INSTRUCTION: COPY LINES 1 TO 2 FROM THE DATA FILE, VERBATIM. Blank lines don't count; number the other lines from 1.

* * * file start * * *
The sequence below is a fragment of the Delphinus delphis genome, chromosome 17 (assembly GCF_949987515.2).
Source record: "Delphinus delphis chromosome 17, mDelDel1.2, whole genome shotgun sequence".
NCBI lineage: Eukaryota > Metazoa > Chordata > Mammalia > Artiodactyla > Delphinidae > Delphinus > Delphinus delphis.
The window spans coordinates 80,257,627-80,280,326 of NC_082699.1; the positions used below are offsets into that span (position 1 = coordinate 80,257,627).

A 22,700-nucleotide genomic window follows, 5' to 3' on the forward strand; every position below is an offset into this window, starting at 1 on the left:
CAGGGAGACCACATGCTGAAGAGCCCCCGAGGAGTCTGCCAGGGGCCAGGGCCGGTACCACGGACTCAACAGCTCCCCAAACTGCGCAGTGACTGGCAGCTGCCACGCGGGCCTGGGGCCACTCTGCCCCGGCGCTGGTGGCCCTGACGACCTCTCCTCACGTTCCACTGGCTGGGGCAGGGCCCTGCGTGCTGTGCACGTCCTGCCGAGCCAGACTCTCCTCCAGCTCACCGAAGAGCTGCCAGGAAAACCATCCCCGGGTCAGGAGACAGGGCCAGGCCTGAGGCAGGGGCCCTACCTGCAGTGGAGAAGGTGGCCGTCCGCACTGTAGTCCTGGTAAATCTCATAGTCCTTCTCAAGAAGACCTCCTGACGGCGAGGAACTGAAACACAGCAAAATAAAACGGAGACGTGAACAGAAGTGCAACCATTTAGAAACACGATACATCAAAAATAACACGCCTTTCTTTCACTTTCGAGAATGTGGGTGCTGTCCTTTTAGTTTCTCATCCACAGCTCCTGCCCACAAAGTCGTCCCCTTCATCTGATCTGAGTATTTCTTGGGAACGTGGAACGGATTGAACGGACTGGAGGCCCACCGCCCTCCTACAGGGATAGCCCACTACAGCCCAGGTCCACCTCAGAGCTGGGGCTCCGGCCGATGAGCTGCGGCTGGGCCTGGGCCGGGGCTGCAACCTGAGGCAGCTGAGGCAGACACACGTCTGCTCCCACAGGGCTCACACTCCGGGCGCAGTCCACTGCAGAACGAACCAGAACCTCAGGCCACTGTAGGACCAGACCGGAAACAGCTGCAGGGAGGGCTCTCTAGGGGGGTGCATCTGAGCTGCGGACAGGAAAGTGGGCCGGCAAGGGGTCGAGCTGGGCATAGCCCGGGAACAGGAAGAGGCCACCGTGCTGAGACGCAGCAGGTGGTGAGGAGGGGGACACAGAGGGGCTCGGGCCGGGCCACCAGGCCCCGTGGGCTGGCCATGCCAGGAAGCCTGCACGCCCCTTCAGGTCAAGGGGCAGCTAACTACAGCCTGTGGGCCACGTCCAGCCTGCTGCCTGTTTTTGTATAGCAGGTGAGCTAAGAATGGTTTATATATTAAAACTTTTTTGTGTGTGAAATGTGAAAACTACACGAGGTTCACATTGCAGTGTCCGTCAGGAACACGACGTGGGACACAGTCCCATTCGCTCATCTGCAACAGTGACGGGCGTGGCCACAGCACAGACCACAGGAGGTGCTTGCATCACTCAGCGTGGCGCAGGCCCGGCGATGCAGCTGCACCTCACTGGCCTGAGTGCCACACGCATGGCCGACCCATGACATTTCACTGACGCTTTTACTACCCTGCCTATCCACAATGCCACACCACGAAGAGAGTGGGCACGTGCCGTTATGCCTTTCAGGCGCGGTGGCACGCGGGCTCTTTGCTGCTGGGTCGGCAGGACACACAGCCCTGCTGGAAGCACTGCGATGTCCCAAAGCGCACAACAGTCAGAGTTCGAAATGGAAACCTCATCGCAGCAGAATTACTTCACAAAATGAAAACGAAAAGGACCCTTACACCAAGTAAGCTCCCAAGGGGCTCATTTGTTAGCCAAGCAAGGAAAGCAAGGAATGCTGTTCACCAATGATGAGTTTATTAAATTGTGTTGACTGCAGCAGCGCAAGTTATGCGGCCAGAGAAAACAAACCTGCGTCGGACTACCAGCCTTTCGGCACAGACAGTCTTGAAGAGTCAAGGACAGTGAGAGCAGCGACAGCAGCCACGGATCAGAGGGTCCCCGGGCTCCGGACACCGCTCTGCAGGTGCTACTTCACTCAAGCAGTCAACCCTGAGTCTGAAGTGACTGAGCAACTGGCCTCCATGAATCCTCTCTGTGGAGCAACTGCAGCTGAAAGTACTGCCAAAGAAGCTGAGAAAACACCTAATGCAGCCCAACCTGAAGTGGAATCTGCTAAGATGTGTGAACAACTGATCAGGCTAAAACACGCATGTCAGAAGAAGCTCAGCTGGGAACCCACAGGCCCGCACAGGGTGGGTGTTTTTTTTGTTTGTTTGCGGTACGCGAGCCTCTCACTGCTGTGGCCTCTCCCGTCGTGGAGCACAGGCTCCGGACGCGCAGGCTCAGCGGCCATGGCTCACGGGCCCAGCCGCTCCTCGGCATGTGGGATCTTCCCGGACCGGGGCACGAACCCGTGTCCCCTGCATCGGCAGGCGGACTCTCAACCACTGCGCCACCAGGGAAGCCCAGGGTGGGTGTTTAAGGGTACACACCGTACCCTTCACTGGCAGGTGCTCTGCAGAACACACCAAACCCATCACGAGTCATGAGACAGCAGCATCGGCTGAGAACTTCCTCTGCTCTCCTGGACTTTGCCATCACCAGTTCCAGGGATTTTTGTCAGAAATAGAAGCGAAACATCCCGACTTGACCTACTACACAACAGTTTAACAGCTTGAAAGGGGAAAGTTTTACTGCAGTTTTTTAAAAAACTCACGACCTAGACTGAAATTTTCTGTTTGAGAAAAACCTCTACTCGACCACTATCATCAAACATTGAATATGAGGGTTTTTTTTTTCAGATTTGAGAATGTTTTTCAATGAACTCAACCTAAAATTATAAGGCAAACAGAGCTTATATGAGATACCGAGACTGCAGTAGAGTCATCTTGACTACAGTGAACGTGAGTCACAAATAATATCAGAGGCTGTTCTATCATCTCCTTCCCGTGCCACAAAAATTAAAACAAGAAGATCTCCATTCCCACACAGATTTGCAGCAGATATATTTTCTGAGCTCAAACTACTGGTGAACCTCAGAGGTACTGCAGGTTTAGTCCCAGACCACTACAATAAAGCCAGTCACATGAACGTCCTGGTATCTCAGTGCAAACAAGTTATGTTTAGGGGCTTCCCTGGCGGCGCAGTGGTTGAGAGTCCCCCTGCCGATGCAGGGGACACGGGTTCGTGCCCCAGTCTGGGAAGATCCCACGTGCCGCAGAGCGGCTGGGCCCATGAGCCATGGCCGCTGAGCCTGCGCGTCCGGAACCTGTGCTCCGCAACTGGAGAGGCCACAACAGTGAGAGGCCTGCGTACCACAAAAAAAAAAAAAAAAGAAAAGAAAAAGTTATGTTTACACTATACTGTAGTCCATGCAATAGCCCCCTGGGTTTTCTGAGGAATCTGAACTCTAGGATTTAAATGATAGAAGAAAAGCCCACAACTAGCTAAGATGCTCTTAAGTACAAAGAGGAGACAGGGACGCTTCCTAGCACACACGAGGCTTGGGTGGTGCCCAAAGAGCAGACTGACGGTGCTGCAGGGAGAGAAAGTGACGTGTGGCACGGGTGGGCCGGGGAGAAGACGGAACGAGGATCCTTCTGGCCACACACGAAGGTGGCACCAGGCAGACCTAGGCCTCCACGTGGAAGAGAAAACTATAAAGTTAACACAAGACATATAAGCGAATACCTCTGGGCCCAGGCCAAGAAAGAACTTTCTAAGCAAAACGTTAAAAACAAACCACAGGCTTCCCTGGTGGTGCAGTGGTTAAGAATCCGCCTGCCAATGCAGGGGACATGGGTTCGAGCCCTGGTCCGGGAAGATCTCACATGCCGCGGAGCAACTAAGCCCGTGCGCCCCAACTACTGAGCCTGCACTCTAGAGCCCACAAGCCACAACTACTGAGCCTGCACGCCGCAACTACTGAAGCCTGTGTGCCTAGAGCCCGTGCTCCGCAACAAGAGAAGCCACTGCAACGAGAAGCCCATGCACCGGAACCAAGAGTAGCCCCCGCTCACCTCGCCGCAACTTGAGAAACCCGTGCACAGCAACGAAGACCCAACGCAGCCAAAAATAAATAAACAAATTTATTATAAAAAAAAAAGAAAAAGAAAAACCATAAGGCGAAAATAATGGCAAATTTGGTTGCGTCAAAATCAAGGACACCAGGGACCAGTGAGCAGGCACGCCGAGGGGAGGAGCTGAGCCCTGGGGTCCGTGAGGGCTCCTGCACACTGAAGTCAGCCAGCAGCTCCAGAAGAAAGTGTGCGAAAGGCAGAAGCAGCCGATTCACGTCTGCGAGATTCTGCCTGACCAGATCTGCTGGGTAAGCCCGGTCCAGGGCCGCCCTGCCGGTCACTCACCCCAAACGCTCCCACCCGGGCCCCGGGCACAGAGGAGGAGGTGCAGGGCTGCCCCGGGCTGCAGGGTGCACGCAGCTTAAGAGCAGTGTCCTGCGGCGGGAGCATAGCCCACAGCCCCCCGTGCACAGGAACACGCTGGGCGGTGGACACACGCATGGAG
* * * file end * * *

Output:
The sequence below is a fragment of the Delphinus delphis genome, chromosome 17 (assembly GCF_949987515.2).
Source record: "Delphinus delphis chromosome 17, mDelDel1.2, whole genome shotgun sequence".